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Occupational Dermatoses

NOTE: This page is archived for historical purposes and is no longer being maintained or updated.

Slides 111 to 113

Slide 111 - Personal protective

 SLIDE 111 - Personal protective

Protective gear generally includes aprons, coveralls, caps and hairnets, smocks, sleeves, shoes and gloves. Synthetic rubber protects the hands against acids and alkalies; neoprene dipped cotton materials protect against most other liquid irritants.

Slide 112 - Barrier creams

 SLIDE 112 - Barrier creams

Barrier creams designed for specific hazards also offer a certain amount of protection, but they should never be sustituted for special gear.

Slide 113 - Credits

 SLIDE 113 - Credits

Skin diseases of occupational origin outnumber all other work-incurred illnesses. Early all other work-incurred illnesses. Early recognition and preventive measures can effectively reduce the incidence of occupational dermatoses in the United States.

The following individuals and organizations have participated in the preparation of this program.

  • Kenneth Arndt, M..D.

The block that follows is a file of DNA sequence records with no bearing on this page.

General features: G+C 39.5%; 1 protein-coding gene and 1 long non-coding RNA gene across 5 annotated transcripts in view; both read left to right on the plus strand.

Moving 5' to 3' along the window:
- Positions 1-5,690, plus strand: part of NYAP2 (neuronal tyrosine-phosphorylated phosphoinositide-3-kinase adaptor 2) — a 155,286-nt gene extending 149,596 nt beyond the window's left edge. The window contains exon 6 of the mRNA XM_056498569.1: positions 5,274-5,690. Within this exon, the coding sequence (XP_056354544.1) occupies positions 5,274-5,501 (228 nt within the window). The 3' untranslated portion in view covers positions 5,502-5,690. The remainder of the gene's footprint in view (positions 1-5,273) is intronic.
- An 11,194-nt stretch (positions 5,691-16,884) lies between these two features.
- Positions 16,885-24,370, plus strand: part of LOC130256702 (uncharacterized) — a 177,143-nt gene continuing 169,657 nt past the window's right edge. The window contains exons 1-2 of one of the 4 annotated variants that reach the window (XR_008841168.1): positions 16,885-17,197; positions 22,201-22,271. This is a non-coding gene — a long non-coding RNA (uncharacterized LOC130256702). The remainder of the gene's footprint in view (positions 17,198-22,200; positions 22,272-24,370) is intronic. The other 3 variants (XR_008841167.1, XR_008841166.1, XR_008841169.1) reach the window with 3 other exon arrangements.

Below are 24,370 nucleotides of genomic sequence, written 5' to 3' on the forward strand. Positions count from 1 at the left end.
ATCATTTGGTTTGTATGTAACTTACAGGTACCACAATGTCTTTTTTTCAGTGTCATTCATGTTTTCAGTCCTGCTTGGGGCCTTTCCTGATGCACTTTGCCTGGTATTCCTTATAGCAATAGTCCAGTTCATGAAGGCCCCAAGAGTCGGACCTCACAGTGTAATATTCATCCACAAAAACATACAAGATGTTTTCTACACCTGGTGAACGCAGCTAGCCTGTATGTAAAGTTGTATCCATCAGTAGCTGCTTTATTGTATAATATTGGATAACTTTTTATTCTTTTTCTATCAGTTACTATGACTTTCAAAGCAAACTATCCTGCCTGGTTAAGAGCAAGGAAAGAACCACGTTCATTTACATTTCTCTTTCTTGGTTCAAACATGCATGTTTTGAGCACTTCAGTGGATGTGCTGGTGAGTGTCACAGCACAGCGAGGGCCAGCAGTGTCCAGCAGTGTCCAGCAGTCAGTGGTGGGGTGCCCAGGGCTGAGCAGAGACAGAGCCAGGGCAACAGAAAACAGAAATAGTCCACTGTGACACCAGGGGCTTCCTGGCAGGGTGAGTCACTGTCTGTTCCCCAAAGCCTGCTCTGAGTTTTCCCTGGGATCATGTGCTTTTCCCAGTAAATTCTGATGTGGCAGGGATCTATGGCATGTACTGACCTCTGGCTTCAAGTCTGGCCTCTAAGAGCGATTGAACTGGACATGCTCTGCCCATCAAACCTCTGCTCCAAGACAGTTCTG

• Steven R. Cohen, M..D.
  • William L. Epstein, M.D.
  • Gerald A. Gellin, M.D.
  • Leon Goldman, M.D.
  • Jon M. Hanifin, M.D.
  • Stanford I. Lamberg, M.D.
  • William R. McWilliams, M.D.
  • Robert D. Pittekow, M.D.
  • Rufus C. Rucker, M.D.
  • Richard K. Scher, M.D.
  • Richard D. Stewart M.D.
  • Raymond R. Suskind, M.D.
  • Donald E. Wasserman, MSEE
  • Rex H. Wilson, M.D.
  • American Medical Association
    • Archives of Dermatology 113:616-619, 1977©
    • Archives of Environmental Health 29:3, 1974©
  • The Cleveland Clinic Foundation
  • New York University
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  • Page last reviewed: January 5, 1998 (archived document) The U.S. Government's Official Web PortalDepartment of Health and Human Services
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